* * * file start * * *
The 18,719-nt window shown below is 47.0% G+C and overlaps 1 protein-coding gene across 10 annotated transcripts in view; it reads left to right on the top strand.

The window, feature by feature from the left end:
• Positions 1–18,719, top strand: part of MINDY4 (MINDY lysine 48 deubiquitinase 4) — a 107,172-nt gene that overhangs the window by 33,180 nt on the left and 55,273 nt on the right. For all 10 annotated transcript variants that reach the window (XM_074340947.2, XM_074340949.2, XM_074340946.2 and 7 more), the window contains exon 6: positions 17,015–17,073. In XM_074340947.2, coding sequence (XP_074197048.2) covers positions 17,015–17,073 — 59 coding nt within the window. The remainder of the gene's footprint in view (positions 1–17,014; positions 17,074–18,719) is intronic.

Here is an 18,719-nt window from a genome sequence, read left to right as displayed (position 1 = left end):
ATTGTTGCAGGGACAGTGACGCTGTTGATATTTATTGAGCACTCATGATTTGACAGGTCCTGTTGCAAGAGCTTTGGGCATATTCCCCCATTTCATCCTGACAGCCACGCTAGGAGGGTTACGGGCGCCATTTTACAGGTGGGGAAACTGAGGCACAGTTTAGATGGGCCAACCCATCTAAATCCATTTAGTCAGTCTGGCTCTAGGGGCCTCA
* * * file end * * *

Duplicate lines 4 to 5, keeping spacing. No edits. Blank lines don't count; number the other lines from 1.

Here is an 18,719-nt window from a genome sequence, read left to right as displayed (position 1 = left end):
ATTGTTGCAGGGACAGTGACGCTGTTGATATTTATTGAGCACTCATGATTTGACAGGTCCTGTTGCAAGAGCTTTGGGCATATTCCCCCATTTCATCCTGACAGCCACGCTAGGAGGGTTACGGGCGCCATTTTACAGGTGGGGAAACTGAGGCACAGTTTAGATGGGCCAACCCATCTAAATCCATTTAGTCAGTCTGGCTCTAGGGGCCTCA